Mentions: Using SAM analysis, we identified 697 differentially expressed genes (FC=±2) between intermediate (n=2) vs. late growth phase samples (n=4) (585 up-regulated/112 down-regulated, Supporting Information Dataset S2-S3). We generated a protein-protein interaction (PPI) network based on these 697 genes in combination with a gene ontology (GO) analysis in order to focus on central molecules and processes in our data set (Fig 3A). The PPI network was constructed from an integrated set of protein interaction databases whereby each interaction represented a known physical binding between two proteins. Six of the eleven central nodes were associated with all three investigated GO terms (neurogenesis, invasion and survival) indicating pleiotropic effects of these genes. The central nodes were re-drawn and key biological functions were distributed to best fit the central nodes and their associated node members (Fig. 3B). Notably, central genes (APP, MBP, and APOE) in the network are implicated in neuro-pathological disorders and metabolic disease, but have not previously been assigned significance in brain metastasis. The key biological functions including neuron development, neuro-inflammation, motility and survival, summarize the identified processes involved in melanoma adaptation and growth in the brain microenvironment based on the gene expression data obtained from our model and described below.

Bottom Line: The brain-adaptive phenotype was found as more prominent in the early metastatic growth phases compared to a later phase, emphasizing a temporal requirement of critical events in the successful colonization of the brain.Combined experimental and computational approaches clearly highlighted genes and signaling pathways being shared with neurodegenerative diseases.Importantly, the identification of essential molecular networks that operate to promote the brain-adaptive phenotype is of clinical relevance, as they represent leads to urgently needed therapeutic targets.

View Article: PubMed Central - PubMed

Affiliation: Department of Tumor Biology, Institute for Cancer Research, The Norwegian Radium Hospital, Oslo University Hospital, Oslo, 0310, Norway.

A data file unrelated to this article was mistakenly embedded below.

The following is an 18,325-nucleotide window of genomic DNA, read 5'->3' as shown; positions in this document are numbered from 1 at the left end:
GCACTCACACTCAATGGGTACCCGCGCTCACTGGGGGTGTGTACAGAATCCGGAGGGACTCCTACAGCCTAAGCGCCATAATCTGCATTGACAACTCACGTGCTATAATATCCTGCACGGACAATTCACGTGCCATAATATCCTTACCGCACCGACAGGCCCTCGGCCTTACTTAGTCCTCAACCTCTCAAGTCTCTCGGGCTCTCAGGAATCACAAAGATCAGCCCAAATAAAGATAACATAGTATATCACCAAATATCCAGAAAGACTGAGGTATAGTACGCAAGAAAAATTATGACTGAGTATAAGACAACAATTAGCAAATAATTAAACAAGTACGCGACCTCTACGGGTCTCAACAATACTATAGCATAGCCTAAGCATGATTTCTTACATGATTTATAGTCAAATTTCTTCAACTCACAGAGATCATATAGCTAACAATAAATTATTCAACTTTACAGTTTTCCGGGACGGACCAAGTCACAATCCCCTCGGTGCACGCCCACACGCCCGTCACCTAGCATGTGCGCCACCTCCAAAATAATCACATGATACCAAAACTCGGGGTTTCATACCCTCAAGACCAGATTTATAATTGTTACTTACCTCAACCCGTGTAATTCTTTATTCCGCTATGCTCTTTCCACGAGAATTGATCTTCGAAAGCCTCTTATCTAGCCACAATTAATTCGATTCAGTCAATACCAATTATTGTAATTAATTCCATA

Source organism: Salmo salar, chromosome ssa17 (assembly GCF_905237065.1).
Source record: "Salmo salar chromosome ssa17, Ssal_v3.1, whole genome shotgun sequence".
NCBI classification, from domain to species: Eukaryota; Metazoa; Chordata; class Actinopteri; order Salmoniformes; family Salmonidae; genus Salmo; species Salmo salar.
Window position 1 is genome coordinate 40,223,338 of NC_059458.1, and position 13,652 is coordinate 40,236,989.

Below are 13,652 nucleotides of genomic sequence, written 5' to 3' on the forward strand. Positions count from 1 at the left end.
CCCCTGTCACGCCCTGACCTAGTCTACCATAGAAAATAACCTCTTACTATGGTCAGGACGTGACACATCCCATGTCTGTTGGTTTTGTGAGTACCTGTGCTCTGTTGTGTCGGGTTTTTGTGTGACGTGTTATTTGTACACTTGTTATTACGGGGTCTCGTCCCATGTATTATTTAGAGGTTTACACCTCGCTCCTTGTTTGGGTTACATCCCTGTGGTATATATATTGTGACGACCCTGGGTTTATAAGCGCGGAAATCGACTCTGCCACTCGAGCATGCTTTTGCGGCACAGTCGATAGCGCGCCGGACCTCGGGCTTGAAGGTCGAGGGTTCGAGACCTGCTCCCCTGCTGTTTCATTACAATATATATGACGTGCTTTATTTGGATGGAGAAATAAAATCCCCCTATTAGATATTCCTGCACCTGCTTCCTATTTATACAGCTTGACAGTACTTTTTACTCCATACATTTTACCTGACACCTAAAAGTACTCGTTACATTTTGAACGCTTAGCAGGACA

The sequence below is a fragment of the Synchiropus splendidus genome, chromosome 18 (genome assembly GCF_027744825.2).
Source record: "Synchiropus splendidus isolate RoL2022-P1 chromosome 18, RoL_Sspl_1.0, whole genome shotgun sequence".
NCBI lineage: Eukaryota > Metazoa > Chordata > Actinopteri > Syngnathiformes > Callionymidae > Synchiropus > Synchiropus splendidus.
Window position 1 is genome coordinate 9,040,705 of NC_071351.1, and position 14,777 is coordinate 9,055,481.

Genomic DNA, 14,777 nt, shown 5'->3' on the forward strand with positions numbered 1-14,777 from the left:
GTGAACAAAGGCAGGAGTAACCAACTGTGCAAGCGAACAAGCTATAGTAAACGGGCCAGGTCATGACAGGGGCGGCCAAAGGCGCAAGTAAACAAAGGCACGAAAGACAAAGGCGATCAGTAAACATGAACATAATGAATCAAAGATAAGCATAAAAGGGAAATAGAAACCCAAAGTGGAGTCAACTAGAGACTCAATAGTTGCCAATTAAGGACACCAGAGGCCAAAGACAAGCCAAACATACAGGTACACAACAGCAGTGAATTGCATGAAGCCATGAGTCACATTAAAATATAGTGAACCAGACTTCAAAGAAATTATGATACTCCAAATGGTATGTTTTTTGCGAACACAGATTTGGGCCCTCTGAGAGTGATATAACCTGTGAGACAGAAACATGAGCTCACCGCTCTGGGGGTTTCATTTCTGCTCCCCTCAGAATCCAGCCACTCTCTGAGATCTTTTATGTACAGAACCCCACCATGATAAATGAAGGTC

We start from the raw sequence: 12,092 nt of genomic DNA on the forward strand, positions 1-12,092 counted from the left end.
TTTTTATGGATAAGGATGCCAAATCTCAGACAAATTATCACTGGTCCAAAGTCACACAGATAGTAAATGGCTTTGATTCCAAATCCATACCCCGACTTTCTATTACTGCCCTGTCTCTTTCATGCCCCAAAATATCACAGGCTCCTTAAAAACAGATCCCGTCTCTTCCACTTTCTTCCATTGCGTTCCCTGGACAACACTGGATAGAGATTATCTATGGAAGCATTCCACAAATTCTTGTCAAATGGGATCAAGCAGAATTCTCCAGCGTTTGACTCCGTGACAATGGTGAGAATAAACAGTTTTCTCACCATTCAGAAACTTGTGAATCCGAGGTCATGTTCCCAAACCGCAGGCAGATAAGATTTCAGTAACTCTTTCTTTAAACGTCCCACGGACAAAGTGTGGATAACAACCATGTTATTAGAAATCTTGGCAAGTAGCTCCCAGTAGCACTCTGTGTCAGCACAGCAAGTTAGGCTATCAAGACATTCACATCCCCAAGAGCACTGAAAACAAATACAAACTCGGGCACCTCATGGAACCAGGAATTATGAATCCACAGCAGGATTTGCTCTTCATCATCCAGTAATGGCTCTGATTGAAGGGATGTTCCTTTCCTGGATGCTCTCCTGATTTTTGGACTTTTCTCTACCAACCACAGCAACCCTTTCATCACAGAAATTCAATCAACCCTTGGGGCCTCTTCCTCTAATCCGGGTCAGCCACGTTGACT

ABSTRACT
The brain offers a unique microenvironment that plays an important role in the establishment and progression of metastasis. However, the molecular determinants that promote development of melanoma brain metastases are largely unknown. Utilizing two species of immune-compromised animals, with in vivo cultivated metastatic tissues along with their corresponding host tissues in a metastasis model, we here identify molecular events associated with melanoma brain metastases. We find that the transcriptional changes in the melanoma cells, as induced by the brain-microenvironment in both host species, reveal the opportunistic nature of melanoma in this biological context in rewiring the molecular framework of key molecular players with their associated biological processes. Specifically, we identify the existence of a neuron-like melanoma phenotype, which includes synaptic characteristics and a neurotransmission-like circuit involving glutamate. Regulation of gene transcription and neuron-like plasticity by Ca(2+)-dependent signaling appear to occur through glutamate receptor activation. The brain-adaptive phenotype was found as more prominent in the early metastatic growth phases compared to a later phase, emphasizing a temporal requirement of critical events in the successful colonization of the brain. Analysis of the host tissue uncovered a cooperative inflammatory microenvironment formed by activated host cells that permitted melanoma growth at the expense of the host organism. Combined experimental and computational approaches clearly highlighted genes and signaling pathways being shared with neurodegenerative diseases. Importantly, the identification of essential molecular networks that operate to promote the brain-adaptive phenotype is of clinical relevance, as they represent leads to urgently needed therapeutic targets.

No MeSH data available.


Related in: MedlinePlus